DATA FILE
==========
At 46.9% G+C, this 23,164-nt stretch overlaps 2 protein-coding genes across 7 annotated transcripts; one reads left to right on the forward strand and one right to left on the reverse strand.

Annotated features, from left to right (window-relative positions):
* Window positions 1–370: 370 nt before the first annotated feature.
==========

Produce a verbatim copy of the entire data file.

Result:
At 46.9% G+C, this 23,164-nt stretch overlaps 2 protein-coding genes across 7 annotated transcripts; one reads left to right on the forward strand and one right to left on the reverse strand.

Annotated features, from left to right (window-relative positions):
* Window positions 1–370: 370 nt before the first annotated feature.